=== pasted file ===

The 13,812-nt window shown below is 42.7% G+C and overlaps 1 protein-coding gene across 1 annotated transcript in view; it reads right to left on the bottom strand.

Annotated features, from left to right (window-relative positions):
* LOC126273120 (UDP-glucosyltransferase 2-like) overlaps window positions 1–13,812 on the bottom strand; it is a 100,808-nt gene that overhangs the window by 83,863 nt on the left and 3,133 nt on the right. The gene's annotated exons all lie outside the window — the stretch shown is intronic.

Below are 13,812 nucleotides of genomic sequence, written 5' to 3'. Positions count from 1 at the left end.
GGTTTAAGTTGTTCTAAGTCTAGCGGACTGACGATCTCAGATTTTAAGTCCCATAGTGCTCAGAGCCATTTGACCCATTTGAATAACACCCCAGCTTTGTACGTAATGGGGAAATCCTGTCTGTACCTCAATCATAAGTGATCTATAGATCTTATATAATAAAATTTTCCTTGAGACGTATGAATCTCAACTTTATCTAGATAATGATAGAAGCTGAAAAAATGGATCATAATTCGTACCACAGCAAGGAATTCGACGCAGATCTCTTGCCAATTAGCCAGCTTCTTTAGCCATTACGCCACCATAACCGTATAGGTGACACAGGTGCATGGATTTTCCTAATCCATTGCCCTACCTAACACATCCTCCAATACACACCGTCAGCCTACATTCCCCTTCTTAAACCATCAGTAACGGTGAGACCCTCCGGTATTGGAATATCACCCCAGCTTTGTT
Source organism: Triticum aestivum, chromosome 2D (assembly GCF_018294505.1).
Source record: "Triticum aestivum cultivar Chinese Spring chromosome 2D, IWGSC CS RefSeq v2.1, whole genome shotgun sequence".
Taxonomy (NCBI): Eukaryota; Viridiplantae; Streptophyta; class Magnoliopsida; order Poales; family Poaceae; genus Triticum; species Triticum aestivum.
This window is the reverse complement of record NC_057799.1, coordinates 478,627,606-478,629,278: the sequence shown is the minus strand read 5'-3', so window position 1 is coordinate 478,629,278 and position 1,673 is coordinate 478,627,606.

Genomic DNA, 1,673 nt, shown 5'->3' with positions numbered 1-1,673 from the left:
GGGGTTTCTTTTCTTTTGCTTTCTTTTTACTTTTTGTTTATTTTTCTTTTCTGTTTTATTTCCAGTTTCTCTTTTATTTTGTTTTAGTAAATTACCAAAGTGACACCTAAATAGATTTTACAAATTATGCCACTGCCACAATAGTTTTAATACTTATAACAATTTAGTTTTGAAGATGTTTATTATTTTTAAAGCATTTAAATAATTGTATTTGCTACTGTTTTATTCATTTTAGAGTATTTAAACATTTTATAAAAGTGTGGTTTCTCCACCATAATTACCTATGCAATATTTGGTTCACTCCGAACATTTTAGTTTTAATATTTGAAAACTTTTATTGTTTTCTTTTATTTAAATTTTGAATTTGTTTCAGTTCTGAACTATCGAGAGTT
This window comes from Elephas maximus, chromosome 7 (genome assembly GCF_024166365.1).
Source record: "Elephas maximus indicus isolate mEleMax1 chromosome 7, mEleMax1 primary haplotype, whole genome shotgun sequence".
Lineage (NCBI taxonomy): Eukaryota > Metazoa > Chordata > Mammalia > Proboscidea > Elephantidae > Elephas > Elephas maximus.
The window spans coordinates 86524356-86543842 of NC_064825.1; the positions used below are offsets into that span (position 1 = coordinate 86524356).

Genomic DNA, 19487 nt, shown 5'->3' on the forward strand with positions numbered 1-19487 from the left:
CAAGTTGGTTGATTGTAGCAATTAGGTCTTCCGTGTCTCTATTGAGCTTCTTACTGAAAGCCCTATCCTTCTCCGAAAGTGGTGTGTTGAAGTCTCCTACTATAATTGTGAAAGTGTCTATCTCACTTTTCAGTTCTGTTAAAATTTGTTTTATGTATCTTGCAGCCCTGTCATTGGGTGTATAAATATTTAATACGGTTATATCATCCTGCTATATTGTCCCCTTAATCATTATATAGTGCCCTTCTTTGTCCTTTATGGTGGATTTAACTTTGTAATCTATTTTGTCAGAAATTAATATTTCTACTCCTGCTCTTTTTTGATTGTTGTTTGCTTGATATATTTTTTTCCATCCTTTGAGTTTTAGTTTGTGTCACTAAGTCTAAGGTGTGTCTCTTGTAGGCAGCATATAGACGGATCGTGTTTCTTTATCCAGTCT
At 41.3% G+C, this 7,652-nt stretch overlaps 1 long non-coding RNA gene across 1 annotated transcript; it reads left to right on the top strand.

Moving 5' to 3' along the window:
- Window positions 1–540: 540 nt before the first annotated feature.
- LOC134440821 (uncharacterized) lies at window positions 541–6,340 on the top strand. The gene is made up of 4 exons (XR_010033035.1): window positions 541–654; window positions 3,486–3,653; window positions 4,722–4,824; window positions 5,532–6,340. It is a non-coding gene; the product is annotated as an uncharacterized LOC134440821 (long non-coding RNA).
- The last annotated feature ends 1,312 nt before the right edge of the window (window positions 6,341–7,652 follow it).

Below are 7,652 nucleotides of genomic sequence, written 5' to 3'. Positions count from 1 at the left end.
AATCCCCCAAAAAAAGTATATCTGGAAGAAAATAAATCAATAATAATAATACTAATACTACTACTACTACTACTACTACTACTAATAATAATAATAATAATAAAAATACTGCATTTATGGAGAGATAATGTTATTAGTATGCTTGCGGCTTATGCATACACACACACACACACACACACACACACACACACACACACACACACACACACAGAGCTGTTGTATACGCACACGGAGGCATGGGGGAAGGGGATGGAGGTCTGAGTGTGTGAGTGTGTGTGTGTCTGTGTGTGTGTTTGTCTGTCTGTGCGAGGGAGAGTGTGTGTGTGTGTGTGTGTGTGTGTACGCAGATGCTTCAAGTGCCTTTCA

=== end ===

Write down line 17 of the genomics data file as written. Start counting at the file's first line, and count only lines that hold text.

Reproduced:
CAAGTTGGTTGATTGTAGCAATTAGGTCTTCCGTGTCTCTATTGAGCTTCTTACTGAAAGCCCTATCCTTCTCCGAAAGTGGTGTGTTGAAGTCTCCTACTATAATTGTGAAAGTGTCTATCTCACTTTTCAGTTCTGTTAAAATTTGTTTTATGTATCTTGCAGCCCTGTCATTGGGTGTATAAATATTTAATACGGTTATATCATCCTGCTATATTGTCCCCTTAATCATTATATAGTGCCCTTCTTTGTCCTTTATGGTGGATTTAACTTTGTAATCTATTTTGTCAGAAATTAATATTTCTACTCCTGCTCTTTTTTGATTGTTGTTTGCTTGATATATTTTTTTCCATCCTTTGAGTTTTAGTTTGTGTCACTAAGTCTAAGGTGTGTCTCTTGTAGGCAGCATATAGACGGATCGTGTTTCTTTATCCAGTCT